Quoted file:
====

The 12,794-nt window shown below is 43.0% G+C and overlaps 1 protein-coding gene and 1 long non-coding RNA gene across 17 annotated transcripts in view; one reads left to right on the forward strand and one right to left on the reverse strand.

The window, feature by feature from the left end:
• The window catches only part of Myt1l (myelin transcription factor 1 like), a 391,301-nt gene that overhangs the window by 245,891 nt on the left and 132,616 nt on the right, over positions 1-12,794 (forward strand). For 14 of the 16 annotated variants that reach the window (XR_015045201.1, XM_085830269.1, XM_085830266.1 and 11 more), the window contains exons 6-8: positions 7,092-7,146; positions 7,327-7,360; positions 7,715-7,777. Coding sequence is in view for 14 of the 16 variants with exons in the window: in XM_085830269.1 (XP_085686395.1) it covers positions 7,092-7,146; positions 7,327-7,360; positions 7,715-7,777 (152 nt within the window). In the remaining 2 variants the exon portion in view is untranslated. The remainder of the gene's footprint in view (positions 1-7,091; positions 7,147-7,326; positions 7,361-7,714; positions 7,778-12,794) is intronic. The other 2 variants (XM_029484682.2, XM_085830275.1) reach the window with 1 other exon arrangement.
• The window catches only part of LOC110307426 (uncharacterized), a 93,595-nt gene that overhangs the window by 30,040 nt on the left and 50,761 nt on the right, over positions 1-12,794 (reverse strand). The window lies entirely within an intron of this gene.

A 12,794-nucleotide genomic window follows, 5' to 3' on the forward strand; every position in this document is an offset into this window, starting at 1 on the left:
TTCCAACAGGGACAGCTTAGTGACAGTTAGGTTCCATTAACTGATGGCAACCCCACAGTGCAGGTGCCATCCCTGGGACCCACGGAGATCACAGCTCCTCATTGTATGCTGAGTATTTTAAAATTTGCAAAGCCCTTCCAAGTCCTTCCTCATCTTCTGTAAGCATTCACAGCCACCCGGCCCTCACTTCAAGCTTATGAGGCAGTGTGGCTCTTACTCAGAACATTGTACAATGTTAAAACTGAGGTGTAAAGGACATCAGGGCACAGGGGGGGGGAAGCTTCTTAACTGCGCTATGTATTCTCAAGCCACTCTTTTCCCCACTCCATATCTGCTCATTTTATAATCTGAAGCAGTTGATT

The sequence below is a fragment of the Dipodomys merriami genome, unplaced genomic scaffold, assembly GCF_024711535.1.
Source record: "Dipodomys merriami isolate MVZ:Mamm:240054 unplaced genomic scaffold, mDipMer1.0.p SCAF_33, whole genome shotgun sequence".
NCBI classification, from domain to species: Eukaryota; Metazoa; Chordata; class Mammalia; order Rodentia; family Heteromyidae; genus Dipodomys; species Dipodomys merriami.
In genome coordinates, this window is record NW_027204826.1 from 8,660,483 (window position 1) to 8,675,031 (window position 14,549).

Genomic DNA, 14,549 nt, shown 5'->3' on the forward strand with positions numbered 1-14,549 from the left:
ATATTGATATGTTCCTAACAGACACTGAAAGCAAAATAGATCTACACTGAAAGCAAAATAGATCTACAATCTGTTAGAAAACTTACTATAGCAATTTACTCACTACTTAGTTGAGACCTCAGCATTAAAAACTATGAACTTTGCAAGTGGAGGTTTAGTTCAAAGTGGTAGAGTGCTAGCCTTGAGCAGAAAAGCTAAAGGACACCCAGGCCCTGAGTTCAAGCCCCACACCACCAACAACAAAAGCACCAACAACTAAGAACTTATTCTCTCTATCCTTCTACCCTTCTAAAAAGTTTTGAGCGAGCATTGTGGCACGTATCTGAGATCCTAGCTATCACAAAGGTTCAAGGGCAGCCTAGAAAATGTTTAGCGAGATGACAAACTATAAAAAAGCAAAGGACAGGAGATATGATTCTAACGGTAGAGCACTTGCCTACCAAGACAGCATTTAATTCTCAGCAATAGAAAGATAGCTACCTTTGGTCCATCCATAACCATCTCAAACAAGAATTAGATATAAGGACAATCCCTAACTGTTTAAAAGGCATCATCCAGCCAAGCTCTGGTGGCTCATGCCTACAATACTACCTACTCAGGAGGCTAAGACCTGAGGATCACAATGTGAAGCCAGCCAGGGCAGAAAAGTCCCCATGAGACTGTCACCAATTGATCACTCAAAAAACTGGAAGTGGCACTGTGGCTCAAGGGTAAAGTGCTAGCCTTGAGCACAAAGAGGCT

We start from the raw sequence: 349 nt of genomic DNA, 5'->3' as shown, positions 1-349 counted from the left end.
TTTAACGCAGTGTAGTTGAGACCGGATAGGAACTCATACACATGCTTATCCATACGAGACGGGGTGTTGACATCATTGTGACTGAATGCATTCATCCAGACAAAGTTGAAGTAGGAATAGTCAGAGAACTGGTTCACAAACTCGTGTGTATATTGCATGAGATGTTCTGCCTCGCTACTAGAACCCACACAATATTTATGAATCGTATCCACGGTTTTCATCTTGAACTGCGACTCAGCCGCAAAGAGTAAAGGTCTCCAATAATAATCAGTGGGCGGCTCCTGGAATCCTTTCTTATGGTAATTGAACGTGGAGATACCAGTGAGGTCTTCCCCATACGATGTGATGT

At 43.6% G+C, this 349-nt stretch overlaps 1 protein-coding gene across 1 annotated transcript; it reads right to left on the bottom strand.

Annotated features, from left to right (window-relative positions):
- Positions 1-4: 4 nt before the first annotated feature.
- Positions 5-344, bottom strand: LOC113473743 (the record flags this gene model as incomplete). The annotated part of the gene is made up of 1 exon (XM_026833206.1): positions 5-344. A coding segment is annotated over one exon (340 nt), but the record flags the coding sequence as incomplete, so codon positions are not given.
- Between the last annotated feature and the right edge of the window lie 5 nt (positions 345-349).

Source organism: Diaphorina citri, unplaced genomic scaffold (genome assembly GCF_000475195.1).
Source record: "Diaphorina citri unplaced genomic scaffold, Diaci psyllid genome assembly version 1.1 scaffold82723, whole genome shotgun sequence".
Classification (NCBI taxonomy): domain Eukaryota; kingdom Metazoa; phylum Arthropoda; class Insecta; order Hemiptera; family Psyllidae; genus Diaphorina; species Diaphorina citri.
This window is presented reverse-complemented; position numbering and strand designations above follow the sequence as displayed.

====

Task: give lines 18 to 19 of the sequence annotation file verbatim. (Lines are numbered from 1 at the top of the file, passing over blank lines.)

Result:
- Positions 5-344, bottom strand: LOC113473743 (the record flags this gene model as incomplete). The annotated part of the gene is made up of 1 exon (XM_026833206.1): positions 5-344. A coding segment is annotated over one exon (340 nt), but the record flags the coding sequence as incomplete, so codon positions are not given.
- Between the last annotated feature and the right edge of the window lie 5 nt (positions 345-349).